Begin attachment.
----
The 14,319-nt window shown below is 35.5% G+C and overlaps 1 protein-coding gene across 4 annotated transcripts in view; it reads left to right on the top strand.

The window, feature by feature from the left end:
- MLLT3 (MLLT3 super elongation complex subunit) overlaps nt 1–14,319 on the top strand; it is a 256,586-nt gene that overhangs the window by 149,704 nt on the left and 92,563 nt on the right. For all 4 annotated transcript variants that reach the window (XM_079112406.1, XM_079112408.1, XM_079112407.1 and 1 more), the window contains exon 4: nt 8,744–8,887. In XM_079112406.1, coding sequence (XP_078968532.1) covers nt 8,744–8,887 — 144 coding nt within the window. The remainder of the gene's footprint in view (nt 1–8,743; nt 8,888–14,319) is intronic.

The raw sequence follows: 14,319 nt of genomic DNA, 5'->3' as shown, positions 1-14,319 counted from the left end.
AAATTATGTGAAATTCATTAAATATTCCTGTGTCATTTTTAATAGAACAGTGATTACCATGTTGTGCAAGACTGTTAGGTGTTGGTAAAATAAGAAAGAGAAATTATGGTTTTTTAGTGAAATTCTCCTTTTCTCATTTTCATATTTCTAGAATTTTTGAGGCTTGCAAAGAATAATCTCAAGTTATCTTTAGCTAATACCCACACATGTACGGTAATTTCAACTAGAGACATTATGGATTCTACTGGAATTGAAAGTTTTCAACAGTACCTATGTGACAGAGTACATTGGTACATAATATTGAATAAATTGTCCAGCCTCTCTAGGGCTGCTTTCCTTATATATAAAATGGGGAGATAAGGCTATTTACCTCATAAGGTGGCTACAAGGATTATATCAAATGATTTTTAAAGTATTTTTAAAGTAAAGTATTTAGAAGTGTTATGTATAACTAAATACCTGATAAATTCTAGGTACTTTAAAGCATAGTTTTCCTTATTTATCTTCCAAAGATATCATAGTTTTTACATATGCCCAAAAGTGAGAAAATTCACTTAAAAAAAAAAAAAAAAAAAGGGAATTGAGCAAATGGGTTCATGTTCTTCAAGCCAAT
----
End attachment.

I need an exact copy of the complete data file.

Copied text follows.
The 14,319-nt window shown below is 35.5% G+C and overlaps 1 protein-coding gene across 4 annotated transcripts in view; it reads left to right on the top strand.

The window, feature by feature from the left end:
- MLLT3 (MLLT3 super elongation complex subunit) overlaps nt 1–14,319 on the top strand; it is a 256,586-nt gene that overhangs the window by 149,704 nt on the left and 92,563 nt on the right. For all 4 annotated transcript variants that reach the window (XM_079112406.1, XM_079112408.1, XM_079112407.1 and 1 more), the window contains exon 4: nt 8,744–8,887. In XM_079112406.1, coding sequence (XP_078968532.1) covers nt 8,744–8,887 — 144 coding nt within the window. The remainder of the gene's footprint in view (nt 1–8,743; nt 8,888–14,319) is intronic.

The raw sequence follows: 14,319 nt of genomic DNA, 5'->3' as shown, positions 1-14,319 counted from the left end.
AAATTATGTGAAATTCATTAAATATTCCTGTGTCATTTTTAATAGAACAGTGATTACCATGTTGTGCAAGACTGTTAGGTGTTGGTAAAATAAGAAAGAGAAATTATGGTTTTTTAGTGAAATTCTCCTTTTCTCATTTTCATATTTCTAGAATTTTTGAGGCTTGCAAAGAATAATCTCAAGTTATCTTTAGCTAATACCCACACATGTACGGTAATTTCAACTAGAGACATTATGGATTCTACTGGAATTGAAAGTTTTCAACAGTACCTATGTGACAGAGTACATTGGTACATAATATTGAATAAATTGTCCAGCCTCTCTAGGGCTGCTTTCCTTATATATAAAATGGGGAGATAAGGCTATTTACCTCATAAGGTGGCTACAAGGATTATATCAAATGATTTTTAAAGTATTTTTAAAGTAAAGTATTTAGAAGTGTTATGTATAACTAAATACCTGATAAATTCTAGGTACTTTAAAGCATAGTTTTCCTTATTTATCTTCCAAAGATATCATAGTTTTTACATATGCCCAAAAGTGAGAAAATTCACTTAAAAAAAAAAAAAAAAAAAGGGAATTGAGCAAATGGGTTCATGTTCTTCAAGCCAAT